Declaration of Establishment
The declaration must describe the foundation’s purpose and the assets contributed. In addition, the name of the trustee must be included.
Since private foundations may be perpetual or only for a specific time period, the declaration must establish its lifespan.
The founder can declare any type of purpose of the foundation. The purpose may include how the foundation is managed, how assets may be increased and secured, and how they are invested and their profits distributed. Upon completion of the purpose, the process for termination of the foundation and how the remaining assets will be distributed can be detailed.
Typically, the purpose of a foundation is to support the founder and his or her current family and future generations.
After registration, the declaration may be amended if the original declaration states that the founder reserves the right to amend it. Amendments require a notarized signature of the founder. Founders are also free to reserve the right to revoke their foundations.
The Austrian government does not get involved with establishing or with supervising the activities of a private foundation. The only government authority which may become involved is an Austrian court if a lawsuit is filed against the foundation.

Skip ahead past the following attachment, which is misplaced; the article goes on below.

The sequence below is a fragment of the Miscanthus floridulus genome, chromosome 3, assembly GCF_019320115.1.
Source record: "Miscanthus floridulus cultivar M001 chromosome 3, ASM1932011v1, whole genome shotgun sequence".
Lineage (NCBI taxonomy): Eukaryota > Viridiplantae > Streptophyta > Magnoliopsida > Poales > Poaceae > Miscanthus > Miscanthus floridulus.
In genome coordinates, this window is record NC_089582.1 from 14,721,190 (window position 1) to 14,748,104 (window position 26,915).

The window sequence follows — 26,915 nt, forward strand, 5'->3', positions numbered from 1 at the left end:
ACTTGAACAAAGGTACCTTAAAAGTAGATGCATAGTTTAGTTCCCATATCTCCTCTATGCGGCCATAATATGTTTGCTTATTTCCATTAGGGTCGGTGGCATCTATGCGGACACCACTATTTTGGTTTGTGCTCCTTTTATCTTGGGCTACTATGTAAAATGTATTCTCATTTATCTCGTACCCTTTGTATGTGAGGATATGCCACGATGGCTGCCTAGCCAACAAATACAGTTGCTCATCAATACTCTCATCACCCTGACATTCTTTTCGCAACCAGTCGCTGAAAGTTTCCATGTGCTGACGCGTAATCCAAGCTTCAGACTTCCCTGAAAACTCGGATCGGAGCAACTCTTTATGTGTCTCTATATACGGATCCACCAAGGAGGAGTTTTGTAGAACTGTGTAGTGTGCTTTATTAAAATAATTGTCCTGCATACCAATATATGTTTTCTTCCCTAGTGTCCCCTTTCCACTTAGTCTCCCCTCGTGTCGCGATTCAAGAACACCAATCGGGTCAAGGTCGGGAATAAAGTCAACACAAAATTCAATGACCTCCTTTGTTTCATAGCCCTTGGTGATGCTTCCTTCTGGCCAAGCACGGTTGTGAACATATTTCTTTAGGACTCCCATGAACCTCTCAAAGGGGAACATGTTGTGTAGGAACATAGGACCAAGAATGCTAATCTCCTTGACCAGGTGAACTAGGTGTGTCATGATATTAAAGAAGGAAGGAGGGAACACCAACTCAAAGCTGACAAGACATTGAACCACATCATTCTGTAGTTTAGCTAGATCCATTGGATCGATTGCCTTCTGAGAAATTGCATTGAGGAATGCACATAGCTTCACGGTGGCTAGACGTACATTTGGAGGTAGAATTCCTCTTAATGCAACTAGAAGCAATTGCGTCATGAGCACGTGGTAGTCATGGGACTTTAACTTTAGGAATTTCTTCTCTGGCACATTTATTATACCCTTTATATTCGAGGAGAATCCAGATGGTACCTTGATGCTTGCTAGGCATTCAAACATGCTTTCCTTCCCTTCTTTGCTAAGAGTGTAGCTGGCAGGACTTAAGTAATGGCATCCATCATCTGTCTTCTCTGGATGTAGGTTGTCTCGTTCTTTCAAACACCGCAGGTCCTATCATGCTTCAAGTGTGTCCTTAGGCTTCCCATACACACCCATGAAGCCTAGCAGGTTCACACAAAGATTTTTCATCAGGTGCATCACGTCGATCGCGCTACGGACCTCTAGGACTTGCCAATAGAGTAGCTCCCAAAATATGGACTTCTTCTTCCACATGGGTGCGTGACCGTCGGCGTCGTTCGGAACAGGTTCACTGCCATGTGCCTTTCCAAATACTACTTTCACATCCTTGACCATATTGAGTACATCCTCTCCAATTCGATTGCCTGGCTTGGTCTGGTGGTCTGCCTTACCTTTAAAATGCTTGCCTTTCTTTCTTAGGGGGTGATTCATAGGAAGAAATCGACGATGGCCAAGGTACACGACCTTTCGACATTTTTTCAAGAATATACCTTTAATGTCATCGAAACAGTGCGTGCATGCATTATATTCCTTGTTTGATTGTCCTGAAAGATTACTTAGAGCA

The names of the founder and beneficiaries remain private as they are never included in public records when using a proxy founder.
Private foundations cannot engage in a trade nor perform management functions in a company. In addition, they cannot be partners with full liability in a registered partnership.
Founders can be citizens of any country residing outside of Austria.
The persons who benefit from the foundation known as “beneficiaries” can be citizens of any country and residing outside of Austria. The founder may appoint him or herself as a beneficiary.
The names of the beneficiaries are not included in the Declaration of Establishment. They are included in the addendum which remains a private document and is not filed with the Foundation Registry.
Board of Directors
Like a corporation, a private foundation appoints a board of directors to manage, represent, and administer the assets. In addition, the Declaration of Establishment is similar to a corporation’s Articles of Incorporation and Bylaws as the Board of Directors must abide by the terms and conditions it sets forth. The Board of
Directors must implement the purpose of the foundation.